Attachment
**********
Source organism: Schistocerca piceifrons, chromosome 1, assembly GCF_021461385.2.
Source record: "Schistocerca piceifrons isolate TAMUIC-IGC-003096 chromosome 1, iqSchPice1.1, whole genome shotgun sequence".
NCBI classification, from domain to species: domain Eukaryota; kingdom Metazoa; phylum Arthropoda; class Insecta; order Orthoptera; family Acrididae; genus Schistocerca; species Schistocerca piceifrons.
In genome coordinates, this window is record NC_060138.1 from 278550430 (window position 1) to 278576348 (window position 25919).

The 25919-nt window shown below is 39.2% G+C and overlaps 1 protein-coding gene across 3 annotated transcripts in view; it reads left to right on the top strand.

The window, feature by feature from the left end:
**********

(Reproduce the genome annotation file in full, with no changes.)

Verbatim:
Source organism: Schistocerca piceifrons, chromosome 1, assembly GCF_021461385.2.
Source record: "Schistocerca piceifrons isolate TAMUIC-IGC-003096 chromosome 1, iqSchPice1.1, whole genome shotgun sequence".
NCBI classification, from domain to species: domain Eukaryota; kingdom Metazoa; phylum Arthropoda; class Insecta; order Orthoptera; family Acrididae; genus Schistocerca; species Schistocerca piceifrons.
In genome coordinates, this window is record NC_060138.1 from 278550430 (window position 1) to 278576348 (window position 25919).

The 25919-nt window shown below is 39.2% G+C and overlaps 1 protein-coding gene across 3 annotated transcripts in view; it reads left to right on the top strand.

The window, feature by feature from the left end: